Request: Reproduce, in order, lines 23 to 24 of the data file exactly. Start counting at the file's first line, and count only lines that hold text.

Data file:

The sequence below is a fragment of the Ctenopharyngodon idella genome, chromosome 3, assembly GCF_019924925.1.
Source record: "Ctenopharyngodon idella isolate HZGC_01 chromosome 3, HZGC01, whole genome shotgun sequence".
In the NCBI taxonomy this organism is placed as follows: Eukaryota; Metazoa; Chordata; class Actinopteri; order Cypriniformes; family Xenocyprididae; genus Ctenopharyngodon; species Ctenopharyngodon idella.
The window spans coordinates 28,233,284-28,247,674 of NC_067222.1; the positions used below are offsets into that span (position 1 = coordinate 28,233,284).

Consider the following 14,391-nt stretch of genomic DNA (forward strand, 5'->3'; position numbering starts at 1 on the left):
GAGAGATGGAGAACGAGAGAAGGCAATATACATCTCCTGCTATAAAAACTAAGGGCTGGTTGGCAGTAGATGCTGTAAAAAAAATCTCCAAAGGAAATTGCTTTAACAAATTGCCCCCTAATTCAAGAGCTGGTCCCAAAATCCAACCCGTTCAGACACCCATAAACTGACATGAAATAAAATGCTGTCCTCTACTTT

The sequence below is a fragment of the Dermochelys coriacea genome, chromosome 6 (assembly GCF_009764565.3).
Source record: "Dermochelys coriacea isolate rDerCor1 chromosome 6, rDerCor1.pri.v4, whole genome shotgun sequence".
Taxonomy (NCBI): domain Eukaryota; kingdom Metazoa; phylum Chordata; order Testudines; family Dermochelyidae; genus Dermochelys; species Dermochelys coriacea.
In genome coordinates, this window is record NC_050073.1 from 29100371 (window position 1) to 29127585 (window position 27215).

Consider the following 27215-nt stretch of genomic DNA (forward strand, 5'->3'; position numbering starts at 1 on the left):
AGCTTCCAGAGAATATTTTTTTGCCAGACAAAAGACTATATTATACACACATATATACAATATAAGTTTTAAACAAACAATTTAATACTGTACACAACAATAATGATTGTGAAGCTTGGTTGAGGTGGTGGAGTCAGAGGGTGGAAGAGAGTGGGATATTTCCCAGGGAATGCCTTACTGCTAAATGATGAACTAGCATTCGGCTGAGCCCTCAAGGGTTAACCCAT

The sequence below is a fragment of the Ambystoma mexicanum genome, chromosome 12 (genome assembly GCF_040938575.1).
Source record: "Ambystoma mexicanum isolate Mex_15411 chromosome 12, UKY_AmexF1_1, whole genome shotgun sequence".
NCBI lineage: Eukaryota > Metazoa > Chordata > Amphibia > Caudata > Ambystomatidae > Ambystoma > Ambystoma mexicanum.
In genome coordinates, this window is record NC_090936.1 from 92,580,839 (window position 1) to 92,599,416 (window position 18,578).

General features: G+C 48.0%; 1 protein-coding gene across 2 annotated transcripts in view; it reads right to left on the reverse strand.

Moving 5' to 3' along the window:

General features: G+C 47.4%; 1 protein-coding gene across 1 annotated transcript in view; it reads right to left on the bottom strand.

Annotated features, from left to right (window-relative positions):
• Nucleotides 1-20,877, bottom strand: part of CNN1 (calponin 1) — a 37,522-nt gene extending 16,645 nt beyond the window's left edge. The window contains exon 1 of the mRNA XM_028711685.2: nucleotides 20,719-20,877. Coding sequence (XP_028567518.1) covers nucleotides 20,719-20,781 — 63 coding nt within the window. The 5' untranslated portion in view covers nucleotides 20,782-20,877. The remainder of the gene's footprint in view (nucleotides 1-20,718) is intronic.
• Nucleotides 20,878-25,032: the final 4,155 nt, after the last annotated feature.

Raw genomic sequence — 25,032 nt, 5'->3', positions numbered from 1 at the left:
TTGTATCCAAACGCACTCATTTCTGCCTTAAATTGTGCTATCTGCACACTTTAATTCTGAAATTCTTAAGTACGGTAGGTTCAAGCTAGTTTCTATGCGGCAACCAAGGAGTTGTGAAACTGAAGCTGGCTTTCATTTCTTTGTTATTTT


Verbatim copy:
Raw genomic sequence — 25,032 nt, 5'->3', positions numbered from 1 at the left:
TTGTATCCAAACGCACTCATTTCTGCCTTAAATTGTGCTATCTGCACACTTTAATTCTGAAATTCTTAAGTACGGTAGGTTCAAGCTAGTTTCTATGCGGCAACCAAGGAGTTGTGAAACTGAAGCTGGCTTTCATTTCTTTGTTATTTT